How to Bend Pvc Pipe

Two Methods:Using an OvenUsing a Hairdryer or Heat Gun

PVC, or polyvinyl chloride, is a tough, strong material with an excellent combination of physical and electrical properties. Bending it, luckily enough, does not require a ton of professional equipment, as long as you piece is small enough to be easily worked by one person. All you need is some sand and a heat source.

Method 1
Using an Oven

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    Use hot sand to fill the pipe and bend it without collapsing. Under too much heat and stress, the PVC may crack or warp without a medium inside to help it hold its shape. The best candidate — sand. Get enough sand to fill up the pipe a few inches past the planned bend.
    • You may need to use some tape to block one end of the pipe and keep the sand in.
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    • Try not to bend the pipe any closer than 3–5" away from a joint.[1]
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    Heat your oven to 425 °F (281.3 °C). You don't need to wait for it to pre-heat completely, but turn it on now to get some heat built up.
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    Fill the pipe with sand so that it is a few inches past the bend. Block off one end of the pipe and measure out how much sand you'll need to fill the pipe with sand. You don't have to fill the entire pipe, just fill it until the sand is a few inches past where you plan to bend the PVC.
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    Pour the sand into a oven-safe dish and put it in the oven.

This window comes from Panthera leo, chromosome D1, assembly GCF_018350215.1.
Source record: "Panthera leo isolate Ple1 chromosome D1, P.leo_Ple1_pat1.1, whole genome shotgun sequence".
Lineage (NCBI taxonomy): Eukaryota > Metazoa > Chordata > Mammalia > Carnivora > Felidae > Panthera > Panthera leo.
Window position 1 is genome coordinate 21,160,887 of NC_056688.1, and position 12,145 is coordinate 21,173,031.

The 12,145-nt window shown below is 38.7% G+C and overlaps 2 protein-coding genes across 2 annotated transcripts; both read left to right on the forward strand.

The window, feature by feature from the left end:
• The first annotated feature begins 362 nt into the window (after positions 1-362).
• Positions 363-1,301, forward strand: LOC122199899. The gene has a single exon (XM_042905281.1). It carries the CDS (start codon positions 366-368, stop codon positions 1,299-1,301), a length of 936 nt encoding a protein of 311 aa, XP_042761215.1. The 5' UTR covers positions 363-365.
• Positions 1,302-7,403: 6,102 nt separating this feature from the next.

• Let the sand heat up with the oven. After the oven has hit 425 °F (281.3 °C), leave the sand in an extra five to six minutes to get up to the right temperature.
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    • If you have a lot of sand, more than two to three cups, stir it halfway through so that the sand heats up evenly.[2]
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    Carefully pour the hot sand back into the PVC pipe. Make sure you wear protective gloves or oven mitts. Let the sand heat the pipe up for a few minutes, until the PVC feels pliable.
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    Slowly bend the pipe into your desired shape. Once the pipe is soft, it should easily bend by hand. For a rounder, more even bend, use an old can or similar round, heatproof object and bend the pipe around that.
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    Empty the sand out and let the pipe cool. Leave the pipe undisturbed and let it cool back to room temperature. Do not try and bend the pipe again once you've removed the sand. You can also save the sand to use later, reheating it as many times as you want to bend new pipes.[3]

Method 2
Using a Hairdryer or Heat Gun

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    1
    Fill the pipe with enough sand to cover two to three inches above the planned bend. Make a mark where the center of the bend needs to be, then mark an extra six to eight inches on either side of this center mark. This will be your "heat zone," where you need to direct the heat.
    • Keep any planned bends at least three to five inches away from any joints.[4]
    • You may need to block the end of the pipe with tape to prevent the sand from falling out.
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    Apply the heat evenly around your planned bend. The sand inside will make this take longer, but it also ensures that the pipe holds its form and doesn't cave or warp. Turn the pipe regularly, applying heat to the inner and outer bend throughout your entire marked heat zone.
    • Keep the heat source at least two to three inches away from the pipe to prevent burning the PVC.
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    Slowly bend the pipe, applying more heat as necessary. Keep applying heat and bending until you get your desired shape. If you want a perfect bend, use a metal can or object to provide a "mold" for you bend.[5]
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    Remove the sand and let the pipe cool. Do not try and keep bending the pipe after the sand is removed. This can cause cracks and warping. You can save the sand to use again.

Tips

  • Rinse out the pipe before installing

Warnings

  • If you're using the pipe for plumbing, be sure to pressure test it before installation.

Article Info

Categories: Plumbing Drains Waste and Vents